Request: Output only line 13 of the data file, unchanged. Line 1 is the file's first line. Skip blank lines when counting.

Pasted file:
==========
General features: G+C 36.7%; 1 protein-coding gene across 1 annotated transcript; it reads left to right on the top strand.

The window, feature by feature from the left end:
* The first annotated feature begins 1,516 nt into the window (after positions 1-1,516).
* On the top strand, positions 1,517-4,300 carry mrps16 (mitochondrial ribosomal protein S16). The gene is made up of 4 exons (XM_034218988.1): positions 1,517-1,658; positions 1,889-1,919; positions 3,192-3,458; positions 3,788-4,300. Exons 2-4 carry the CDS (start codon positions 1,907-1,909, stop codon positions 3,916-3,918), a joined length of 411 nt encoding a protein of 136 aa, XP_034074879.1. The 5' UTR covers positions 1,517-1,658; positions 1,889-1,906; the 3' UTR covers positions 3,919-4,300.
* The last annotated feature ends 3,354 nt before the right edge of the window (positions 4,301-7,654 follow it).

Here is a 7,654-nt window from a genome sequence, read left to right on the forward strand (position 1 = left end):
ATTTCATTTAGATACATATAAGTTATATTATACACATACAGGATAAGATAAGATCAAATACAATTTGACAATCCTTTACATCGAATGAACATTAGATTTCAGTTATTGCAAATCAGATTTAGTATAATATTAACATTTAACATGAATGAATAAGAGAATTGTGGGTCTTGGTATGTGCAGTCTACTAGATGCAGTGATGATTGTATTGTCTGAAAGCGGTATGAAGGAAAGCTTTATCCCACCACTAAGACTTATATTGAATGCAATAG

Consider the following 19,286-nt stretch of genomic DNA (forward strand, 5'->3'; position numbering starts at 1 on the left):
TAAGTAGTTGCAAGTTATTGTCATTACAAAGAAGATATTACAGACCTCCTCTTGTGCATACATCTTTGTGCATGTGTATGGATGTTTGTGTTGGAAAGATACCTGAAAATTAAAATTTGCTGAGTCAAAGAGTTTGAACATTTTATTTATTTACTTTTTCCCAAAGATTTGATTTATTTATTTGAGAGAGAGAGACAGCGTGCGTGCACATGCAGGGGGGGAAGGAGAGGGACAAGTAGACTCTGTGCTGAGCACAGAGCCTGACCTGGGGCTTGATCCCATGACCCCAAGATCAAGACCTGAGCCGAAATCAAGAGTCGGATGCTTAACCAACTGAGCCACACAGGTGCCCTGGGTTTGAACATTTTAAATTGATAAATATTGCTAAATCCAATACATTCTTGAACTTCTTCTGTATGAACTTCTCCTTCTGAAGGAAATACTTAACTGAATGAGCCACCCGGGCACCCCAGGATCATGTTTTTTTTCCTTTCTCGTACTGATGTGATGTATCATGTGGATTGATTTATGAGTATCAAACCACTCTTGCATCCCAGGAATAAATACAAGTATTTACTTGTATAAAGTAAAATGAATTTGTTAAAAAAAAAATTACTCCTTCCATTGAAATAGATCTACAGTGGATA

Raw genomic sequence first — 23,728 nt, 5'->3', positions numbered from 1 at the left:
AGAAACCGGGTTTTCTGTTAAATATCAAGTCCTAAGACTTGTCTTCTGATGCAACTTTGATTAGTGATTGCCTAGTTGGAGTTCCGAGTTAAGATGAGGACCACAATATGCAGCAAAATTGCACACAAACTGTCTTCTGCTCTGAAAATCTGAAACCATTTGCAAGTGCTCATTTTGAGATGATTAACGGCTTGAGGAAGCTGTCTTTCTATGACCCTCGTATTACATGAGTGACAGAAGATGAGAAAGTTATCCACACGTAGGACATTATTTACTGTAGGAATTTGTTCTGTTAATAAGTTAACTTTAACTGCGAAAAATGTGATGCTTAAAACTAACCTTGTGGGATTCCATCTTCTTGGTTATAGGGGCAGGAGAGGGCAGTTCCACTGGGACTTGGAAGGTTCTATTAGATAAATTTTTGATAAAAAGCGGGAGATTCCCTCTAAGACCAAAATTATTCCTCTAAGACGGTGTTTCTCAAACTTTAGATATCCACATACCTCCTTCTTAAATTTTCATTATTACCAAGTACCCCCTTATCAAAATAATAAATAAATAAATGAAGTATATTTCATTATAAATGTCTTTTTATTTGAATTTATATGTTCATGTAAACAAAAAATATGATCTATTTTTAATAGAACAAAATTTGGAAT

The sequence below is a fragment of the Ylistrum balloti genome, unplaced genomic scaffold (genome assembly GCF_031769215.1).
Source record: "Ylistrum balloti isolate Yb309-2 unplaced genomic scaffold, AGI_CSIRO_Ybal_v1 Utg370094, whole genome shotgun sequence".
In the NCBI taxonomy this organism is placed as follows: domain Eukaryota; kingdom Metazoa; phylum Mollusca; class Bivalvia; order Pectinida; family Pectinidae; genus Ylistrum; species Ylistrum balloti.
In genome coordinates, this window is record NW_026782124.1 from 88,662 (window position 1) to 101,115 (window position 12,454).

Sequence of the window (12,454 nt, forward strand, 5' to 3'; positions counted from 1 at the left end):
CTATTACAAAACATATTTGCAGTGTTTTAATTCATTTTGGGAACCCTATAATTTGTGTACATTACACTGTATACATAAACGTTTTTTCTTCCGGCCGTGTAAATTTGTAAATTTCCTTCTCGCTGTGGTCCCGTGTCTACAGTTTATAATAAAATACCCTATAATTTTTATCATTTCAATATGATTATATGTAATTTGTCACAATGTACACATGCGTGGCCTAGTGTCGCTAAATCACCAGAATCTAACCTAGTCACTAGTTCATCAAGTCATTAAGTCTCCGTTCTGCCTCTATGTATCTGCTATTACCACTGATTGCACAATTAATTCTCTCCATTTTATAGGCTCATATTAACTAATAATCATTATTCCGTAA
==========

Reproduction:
Source record: "Ylistrum balloti isolate Yb309-2 unplaced genomic scaffold, AGI_CSIRO_Ybal_v1 Utg370094, whole genome shotgun sequence".